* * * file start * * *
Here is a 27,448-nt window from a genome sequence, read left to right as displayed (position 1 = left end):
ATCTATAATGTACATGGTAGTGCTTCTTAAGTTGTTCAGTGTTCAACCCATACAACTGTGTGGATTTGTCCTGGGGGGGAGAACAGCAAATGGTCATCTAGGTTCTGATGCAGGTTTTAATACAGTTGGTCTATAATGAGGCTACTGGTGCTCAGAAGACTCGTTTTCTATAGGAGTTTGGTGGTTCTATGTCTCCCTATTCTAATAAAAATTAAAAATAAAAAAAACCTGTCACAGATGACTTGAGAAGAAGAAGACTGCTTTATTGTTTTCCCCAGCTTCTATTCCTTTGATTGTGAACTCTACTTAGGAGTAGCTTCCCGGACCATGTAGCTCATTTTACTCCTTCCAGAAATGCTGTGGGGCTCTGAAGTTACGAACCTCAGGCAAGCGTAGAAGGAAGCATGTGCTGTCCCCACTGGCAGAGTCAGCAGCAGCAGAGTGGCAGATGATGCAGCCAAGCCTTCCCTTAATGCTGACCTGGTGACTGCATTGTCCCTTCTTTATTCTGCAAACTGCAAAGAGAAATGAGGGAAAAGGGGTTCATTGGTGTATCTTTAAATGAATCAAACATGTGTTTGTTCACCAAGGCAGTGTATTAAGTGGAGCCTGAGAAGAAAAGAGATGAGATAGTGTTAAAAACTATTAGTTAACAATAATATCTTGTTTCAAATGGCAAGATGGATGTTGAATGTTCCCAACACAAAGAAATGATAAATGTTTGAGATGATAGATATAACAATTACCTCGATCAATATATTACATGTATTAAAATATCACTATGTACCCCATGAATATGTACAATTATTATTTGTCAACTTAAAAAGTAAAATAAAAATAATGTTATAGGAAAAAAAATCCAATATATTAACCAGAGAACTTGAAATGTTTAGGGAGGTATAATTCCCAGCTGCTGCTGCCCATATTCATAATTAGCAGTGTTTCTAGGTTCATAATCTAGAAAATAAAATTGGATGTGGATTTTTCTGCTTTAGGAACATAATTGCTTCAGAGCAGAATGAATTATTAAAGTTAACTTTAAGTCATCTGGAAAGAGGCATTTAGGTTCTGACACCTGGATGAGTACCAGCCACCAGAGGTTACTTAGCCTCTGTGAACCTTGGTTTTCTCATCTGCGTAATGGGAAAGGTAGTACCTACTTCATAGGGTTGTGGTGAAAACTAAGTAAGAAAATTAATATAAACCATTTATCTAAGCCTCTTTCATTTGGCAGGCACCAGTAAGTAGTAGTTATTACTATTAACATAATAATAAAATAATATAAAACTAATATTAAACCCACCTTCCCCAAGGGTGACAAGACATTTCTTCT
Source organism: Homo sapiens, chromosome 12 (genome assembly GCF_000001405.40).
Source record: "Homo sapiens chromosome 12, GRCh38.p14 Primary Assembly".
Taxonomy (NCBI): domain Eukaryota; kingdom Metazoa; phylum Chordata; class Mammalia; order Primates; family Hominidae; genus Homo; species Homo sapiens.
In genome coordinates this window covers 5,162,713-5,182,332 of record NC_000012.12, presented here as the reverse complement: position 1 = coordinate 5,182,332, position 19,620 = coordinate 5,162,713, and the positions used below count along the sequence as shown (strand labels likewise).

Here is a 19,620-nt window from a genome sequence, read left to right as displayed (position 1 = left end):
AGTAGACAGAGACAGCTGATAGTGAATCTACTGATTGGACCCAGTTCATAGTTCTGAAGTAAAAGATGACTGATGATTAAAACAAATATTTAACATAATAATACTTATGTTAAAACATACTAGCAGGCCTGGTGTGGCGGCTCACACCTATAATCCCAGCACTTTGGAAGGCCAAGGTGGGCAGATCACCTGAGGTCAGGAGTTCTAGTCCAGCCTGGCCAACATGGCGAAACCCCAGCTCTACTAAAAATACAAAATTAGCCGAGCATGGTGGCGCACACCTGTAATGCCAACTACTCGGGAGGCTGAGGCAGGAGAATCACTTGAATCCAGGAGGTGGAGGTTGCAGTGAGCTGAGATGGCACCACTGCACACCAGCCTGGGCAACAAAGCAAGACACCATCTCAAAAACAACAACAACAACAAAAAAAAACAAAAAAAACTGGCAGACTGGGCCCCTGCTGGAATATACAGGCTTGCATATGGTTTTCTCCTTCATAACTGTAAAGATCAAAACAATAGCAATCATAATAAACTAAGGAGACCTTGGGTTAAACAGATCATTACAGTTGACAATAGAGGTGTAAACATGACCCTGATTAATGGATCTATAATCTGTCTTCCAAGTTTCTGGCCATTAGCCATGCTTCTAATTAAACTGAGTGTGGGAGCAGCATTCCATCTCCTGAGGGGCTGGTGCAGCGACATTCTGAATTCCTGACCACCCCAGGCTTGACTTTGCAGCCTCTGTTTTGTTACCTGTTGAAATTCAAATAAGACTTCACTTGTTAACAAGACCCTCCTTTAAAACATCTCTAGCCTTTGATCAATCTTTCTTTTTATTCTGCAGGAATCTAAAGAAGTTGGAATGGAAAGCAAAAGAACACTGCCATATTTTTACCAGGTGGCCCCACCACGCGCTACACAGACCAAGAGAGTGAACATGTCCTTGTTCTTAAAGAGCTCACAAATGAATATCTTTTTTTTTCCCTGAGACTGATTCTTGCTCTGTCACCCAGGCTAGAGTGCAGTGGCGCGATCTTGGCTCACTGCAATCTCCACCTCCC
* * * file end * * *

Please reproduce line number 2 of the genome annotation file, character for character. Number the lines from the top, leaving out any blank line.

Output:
ATCTATAATGTACATGGTAGTGCTTCTTAAGTTGTTCAGTGTTCAACCCATACAACTGTGTGGATTTGTCCTGGGGGGGAGAACAGCAAATGGTCATCTAGGTTCTGATGCAGGTTTTAATACAGTTGGTCTATAATGAGGCTACTGGTGCTCAGAAGACTCGTTTTCTATAGGAGTTTGGTGGTTCTATGTCTCCCTATTCTAATAAAAATTAAAAATAAAAAAAACCTGTCACAGATGACTTGAGAAGAAGAAGACTGCTTTATTGTTTTCCCCAGCTTCTATTCCTTTGATTGTGAACTCTACTTAGGAGTAGCTTCCCGGACCATGTAGCTCATTTTACTCCTTCCAGAAATGCTGTGGGGCTCTGAAGTTACGAACCTCAGGCAAGCGTAGAAGGAAGCATGTGCTGTCCCCACTGGCAGAGTCAGCAGCAGCAGAGTGGCAGATGATGCAGCCAAGCCTTCCCTTAATGCTGACCTGGTGACTGCATTGTCCCTTCTTTATTCTGCAAACTGCAAAGAGAAATGAGGGAAAAGGGGTTCATTGGTGTATCTTTAAATGAATCAAACATGTGTTTGTTCACCAAGGCAGTGTATTAAGTGGAGCCTGAGAAGAAAAGAGATGAGATAGTGTTAAAAACTATTAGTTAACAATAATATCTTGTTTCAAATGGCAAGATGGATGTTGAATGTTCCCAACACAAAGAAATGATAAATGTTTGAGATGATAGATATAACAATTACCTCGATCAATATATTACATGTATTAAAATATCACTATGTACCCCATGAATATGTACAATTATTATTTGTCAACTTAAAAAGTAAAATAAAAATAATGTTATAGGAAAAAAAATCCAATATATTAACCAGAGAACTTGAAATGTTTAGGGAGGTATAATTCCCAGCTGCTGCTGCCCATATTCATAATTAGCAGTGTTTCTAGGTTCATAATCTAGAAAATAAAATTGGATGTGGATTTTTCTGCTTTAGGAACATAATTGCTTCAGAGCAGAATGAATTATTAAAGTTAACTTTAAGTCATCTGGAAAGAGGCATTTAGGTTCTGACACCTGGATGAGTACCAGCCACCAGAGGTTACTTAGCCTCTGTGAACCTTGGTTTTCTCATCTGCGTAATGGGAAAGGTAGTACCTACTTCATAGGGTTGTGGTGAAAACTAAGTAAGAAAATTAATATAAACCATTTATCTAAGCCTCTTTCATTTGGCAGGCACCAGTAAGTAGTAGTTATTACTATTAACATAATAATAAAATAATATAAAACTAATATTAAACCCACCTTCCCCAAGGGTGACAAGACATTTCTTCT